Birthday

by | Feb 14, 2017 | Poetry

 

When you were fourteen your bones
sprang from your body like knives

edging along a cut
of lean meat

shoulder blades sprouting feathers
wings half-clipped in the trimming

back of childhood’s wild
edges. If innocence is a thing

that can be measured
it can be sheared—slowly

and suddenly at once. Sex was
an abstract image shifting

in the shadows of your small brain
mechanics muted behind the eyes.

You still saw a soft tangle
of skin not the angles

the dry rubber squeak
that could make a body suck

in its breath and wish itself
back to the chaperoned party

the moon bounce with boys’
gangly limbs flying their physicality

safe at a distance. You could have cracked
an egg on the hard-candy shell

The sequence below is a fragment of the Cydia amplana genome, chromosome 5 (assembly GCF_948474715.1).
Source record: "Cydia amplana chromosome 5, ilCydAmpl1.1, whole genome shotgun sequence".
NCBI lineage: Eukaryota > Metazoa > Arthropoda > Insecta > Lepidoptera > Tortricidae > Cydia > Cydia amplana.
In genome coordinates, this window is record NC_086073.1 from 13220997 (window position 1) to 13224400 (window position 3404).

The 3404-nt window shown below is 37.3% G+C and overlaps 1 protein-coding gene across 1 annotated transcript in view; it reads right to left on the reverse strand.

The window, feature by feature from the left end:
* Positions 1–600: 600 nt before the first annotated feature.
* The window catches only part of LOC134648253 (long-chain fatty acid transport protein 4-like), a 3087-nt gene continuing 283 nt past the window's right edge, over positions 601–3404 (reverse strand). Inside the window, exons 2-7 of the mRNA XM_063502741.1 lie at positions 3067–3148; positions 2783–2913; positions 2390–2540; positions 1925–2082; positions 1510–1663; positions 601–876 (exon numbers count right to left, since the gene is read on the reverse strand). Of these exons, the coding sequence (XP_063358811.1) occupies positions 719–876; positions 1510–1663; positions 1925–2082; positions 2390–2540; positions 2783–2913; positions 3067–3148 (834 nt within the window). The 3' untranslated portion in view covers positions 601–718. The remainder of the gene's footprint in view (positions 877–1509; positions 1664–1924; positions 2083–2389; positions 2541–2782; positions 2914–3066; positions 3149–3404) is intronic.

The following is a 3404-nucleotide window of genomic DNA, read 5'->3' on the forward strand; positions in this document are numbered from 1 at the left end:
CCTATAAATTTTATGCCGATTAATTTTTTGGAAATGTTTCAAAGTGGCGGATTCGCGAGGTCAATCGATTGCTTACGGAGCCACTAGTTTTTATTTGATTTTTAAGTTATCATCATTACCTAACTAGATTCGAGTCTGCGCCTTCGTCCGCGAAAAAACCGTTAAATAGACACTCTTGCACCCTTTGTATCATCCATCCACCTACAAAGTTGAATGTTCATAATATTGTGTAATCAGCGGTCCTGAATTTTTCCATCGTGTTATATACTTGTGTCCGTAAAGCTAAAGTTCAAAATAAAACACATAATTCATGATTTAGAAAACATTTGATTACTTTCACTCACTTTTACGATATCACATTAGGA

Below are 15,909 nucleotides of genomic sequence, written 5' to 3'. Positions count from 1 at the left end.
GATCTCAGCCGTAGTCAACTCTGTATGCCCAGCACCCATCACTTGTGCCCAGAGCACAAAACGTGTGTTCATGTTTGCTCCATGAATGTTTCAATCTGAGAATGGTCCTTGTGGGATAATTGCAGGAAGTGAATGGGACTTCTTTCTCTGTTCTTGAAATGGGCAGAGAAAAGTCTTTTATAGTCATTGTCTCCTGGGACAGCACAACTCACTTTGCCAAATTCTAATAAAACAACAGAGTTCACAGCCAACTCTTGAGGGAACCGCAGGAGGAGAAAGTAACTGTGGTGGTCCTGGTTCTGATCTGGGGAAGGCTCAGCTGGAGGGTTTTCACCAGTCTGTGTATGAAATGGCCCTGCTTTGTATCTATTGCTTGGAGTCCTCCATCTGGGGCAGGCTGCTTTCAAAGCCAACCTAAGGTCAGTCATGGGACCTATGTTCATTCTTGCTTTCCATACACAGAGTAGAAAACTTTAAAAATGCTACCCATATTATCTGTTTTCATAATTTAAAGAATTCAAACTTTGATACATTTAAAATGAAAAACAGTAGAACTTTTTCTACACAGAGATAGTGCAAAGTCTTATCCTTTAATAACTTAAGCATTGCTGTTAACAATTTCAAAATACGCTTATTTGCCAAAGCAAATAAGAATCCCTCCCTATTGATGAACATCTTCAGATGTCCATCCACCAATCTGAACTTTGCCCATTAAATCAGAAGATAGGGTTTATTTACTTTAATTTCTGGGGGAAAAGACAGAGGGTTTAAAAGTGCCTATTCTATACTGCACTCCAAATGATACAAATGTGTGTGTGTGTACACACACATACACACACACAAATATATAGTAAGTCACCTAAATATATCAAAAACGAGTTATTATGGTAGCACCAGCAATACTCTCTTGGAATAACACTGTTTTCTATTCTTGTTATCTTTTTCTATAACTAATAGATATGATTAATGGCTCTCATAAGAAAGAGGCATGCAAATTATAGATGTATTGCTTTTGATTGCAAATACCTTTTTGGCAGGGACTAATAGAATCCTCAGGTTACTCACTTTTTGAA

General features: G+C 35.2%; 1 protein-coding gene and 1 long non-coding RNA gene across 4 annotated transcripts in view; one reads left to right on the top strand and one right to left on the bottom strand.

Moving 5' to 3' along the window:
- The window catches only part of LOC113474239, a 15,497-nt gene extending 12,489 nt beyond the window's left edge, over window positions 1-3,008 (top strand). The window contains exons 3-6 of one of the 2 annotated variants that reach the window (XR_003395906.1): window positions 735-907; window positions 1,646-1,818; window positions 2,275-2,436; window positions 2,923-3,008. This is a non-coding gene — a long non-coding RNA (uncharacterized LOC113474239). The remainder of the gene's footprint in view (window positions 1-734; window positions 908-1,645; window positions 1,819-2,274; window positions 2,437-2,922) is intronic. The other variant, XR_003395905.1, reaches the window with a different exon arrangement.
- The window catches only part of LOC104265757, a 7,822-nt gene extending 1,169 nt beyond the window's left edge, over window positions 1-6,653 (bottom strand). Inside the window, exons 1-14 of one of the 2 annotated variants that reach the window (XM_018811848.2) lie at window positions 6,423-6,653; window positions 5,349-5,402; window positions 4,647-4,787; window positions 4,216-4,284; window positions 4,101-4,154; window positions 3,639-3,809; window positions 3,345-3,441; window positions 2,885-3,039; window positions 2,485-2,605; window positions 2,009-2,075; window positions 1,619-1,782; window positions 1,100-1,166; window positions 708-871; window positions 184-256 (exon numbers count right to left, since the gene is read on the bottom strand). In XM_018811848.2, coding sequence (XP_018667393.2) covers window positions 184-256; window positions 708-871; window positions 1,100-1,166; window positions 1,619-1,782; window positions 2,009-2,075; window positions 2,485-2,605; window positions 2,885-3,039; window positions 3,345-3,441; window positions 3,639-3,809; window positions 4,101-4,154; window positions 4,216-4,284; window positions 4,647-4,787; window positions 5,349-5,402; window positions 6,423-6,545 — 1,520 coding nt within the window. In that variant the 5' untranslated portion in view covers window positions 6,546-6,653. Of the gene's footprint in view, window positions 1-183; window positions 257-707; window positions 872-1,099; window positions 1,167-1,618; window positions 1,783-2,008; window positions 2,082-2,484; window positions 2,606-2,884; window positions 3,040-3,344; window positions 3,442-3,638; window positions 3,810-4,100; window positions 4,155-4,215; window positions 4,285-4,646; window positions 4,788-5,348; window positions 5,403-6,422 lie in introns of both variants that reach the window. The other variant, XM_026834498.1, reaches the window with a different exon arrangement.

of their hair, set the whole world
on fire with their flammable smell.

You couldn’t have known you were safe
at a distance too before your flesh

became a vessel for them to fill. Years
yawned between pylons of knowing,

your withy legs stretched in a slow run—
catching up to the fact.

 

Marie Landau is an editor at the University of New Mexico Press and a member of Dirt City, an Albuquerque-based literary collective. Her poems have appeared in Gnarled Oak, Red Paint Hill Poetry Journal, Yellow Chair Review, SOFTBLOW, Eunoia Review, and elsewhere.

 

 

 

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